Positive

On Mar 23, 2014, JoySwede from Baudette, MN wrote:

This variety of heliopsis is a workhorse in several of my large flowerbeds. We live on the border of Minnesota and Canada. The plants in our yard get to be about 4-5' tall. Once it starts blooming in early July, the flowers just keep coming until frost. They do look better with deadheading, but I can't keep up with it very well. So they self-seed like crazy. I have given away many clumps to friends and family. I think they are wonderful next to my blue and lavender-colored Pacific Giant Delphiniums and raspberry colored peony-flowered poppies. They are the color that stays all summer when the other perennials come and go.

Positive

On Sep 18, 2007, BlackDogKurt from Seymour, CT wrote:

This was one of the longest blooming perennials in my garden this year. The individual flowers last an extremely long time, so much so that I never even had to deadhead mine. The only problem that I had was that I did not realize how large this plant would get when I first lanted it, so much so that it crowded out some nearby plants in the second year. It is not invasive, but give it plenty of space -- it will need it. But the blooms are stunning and plentiful -- a sea of yellow all summer long!

Positive

On May 28, 2007, Marilynbeth from Hebron, KY wrote:

I love this flower! Sunny, cheerful and beautiful!

Negative

On Aug 7, 2006, MichelleVQuinn from Grand Rapids, MI (Zone 5b) wrote:

Can't say that I've had much luck with my 2 helios. They are on the south side of my house and don't get a ton of sun...perhaps a change of location would help. They also don't get a ton of water as the UG sprinklers need to be repaired on this side of the house, so I hand/hose water. I've deadheaded them and they actually got worse...look dry brown and lean over (contrary to the 'no-staking necessary' comments.)

Positive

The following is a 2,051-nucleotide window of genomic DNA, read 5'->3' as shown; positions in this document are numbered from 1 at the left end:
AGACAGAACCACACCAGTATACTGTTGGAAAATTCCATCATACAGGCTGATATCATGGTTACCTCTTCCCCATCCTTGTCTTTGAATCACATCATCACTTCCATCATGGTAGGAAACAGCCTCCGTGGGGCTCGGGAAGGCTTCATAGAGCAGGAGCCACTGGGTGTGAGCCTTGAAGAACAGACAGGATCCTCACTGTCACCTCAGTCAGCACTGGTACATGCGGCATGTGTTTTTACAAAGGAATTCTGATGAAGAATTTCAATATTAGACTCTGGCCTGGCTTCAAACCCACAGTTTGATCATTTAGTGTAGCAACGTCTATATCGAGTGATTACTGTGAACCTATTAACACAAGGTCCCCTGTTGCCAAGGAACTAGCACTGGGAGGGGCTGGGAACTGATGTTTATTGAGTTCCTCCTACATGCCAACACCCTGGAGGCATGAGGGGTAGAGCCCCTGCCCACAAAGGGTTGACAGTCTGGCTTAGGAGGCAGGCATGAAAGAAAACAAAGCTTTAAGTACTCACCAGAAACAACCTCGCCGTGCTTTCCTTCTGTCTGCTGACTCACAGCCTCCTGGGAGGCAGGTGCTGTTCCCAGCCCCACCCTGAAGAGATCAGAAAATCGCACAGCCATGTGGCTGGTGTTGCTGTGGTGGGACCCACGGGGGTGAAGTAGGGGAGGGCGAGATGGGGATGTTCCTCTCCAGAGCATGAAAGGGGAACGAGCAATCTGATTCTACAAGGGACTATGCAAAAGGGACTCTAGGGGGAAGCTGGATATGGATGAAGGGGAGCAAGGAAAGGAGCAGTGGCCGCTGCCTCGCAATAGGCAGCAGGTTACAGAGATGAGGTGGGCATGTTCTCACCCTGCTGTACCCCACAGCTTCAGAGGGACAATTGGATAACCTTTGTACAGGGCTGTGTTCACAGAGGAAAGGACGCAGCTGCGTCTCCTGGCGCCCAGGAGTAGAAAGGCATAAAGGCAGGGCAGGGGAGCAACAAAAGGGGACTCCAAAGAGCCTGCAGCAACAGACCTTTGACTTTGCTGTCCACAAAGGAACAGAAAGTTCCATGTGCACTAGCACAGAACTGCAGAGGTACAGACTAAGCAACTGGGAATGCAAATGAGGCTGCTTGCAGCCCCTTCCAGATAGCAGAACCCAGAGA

On Jul 1, 2006, KatieLovesDogs from Indianapolis, IN wrote:

Heliopsis is one of my favorite workhorses in the garden. It's fairly low maintence and blooms from summer through fall. The color provides a nice complement for my other flowers.

Positive

On Aug 8, 2003, DeeGoods from Saint Clair Shores, MI wrote:

Nice flower requires little maintenance. We need to put a cage around it for support. The birds love the seeds. The seeds reseed themselves to the point of being evasive, but can be controlled by deadheading but then the birdies miss out. We always have tons of seedlings to give away. I am in Michigan zone 5.

Positive

On Jun 29, 2003, Magazinewriter from Bloomfield Hills, MI wrote:

Looks great with tall red monarda (beebalm). The space has shade about 1/3 of the day.
Mine doesn't self-seed at all; I wish it did. Or maybe the beebalm is filling all available spaces!

Positive

On Jun 22, 2002, Brimley wrote:

This plant is very hardy. It requires no staking and blooms continually throughout the summer into early fall. If you don't want small clumps of these plants throughout your garden you must either cut the flowers (they make long lasting cut arrangements) or dead head. I had about 20 volunteer plants in my garden this spring from the initial three plants I started with.